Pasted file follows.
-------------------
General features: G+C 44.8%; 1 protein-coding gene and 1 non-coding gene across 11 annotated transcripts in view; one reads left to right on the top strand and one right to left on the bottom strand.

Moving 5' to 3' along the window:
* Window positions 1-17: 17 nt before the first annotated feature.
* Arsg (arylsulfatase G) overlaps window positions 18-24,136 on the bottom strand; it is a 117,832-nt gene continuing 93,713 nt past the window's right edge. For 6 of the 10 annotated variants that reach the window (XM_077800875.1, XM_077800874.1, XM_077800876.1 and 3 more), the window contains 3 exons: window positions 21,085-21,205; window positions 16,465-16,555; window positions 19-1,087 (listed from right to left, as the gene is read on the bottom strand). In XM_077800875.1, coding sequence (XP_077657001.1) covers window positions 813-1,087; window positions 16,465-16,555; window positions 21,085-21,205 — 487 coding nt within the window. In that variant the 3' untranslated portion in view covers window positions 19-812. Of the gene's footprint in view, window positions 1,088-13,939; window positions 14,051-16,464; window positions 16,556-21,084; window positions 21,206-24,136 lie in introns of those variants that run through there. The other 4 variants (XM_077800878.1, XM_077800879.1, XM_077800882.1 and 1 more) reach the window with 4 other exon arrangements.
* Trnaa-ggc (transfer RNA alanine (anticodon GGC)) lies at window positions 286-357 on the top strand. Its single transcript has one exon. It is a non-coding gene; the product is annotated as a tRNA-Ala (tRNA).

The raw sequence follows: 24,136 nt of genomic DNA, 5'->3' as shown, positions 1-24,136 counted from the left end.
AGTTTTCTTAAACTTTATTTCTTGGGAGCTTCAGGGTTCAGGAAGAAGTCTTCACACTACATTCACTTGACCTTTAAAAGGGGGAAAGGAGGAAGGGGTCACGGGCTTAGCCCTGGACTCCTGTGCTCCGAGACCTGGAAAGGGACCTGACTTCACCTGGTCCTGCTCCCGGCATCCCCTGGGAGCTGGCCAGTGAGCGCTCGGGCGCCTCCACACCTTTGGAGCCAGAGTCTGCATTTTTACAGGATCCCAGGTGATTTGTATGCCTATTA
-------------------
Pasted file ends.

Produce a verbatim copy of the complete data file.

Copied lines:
General features: G+C 44.8%; 1 protein-coding gene and 1 non-coding gene across 11 annotated transcripts in view; one reads left to right on the top strand and one right to left on the bottom strand.

Moving 5' to 3' along the window:
* Window positions 1-17: 17 nt before the first annotated feature.
* Arsg (arylsulfatase G) overlaps window positions 18-24,136 on the bottom strand; it is a 117,832-nt gene continuing 93,713 nt past the window's right edge. For 6 of the 10 annotated variants that reach the window (XM_077800875.1, XM_077800874.1, XM_077800876.1 and 3 more), the window contains 3 exons: window positions 21,085-21,205; window positions 16,465-16,555; window positions 19-1,087 (listed from right to left, as the gene is read on the bottom strand). In XM_077800875.1, coding sequence (XP_077657001.1) covers window positions 813-1,087; window positions 16,465-16,555; window positions 21,085-21,205 — 487 coding nt within the window. In that variant the 3' untranslated portion in view covers window positions 19-812. Of the gene's footprint in view, window positions 1,088-13,939; window positions 14,051-16,464; window positions 16,556-21,084; window positions 21,206-24,136 lie in introns of those variants that run through there. The other 4 variants (XM_077800878.1, XM_077800879.1, XM_077800882.1 and 1 more) reach the window with 4 other exon arrangements.
* Trnaa-ggc (transfer RNA alanine (anticodon GGC)) lies at window positions 286-357 on the top strand. Its single transcript has one exon. It is a non-coding gene; the product is annotated as a tRNA-Ala (tRNA).

The raw sequence follows: 24,136 nt of genomic DNA, 5'->3' as shown, positions 1-24,136 counted from the left end.
AGTTTTCTTAAACTTTATTTCTTGGGAGCTTCAGGGTTCAGGAAGAAGTCTTCACACTACATTCACTTGACCTTTAAAAGGGGGAAAGGAGGAAGGGGTCACGGGCTTAGCCCTGGACTCCTGTGCTCCGAGACCTGGAAAGGGACCTGACTTCACCTGGTCCTGCTCCCGGCATCCCCTGGGAGCTGGCCAGTGAGCGCTCGGGCGCCTCCACACCTTTGGAGCCAGAGTCTGCATTTTTACAGGATCCCAGGTGATTTGTATGCCTATTA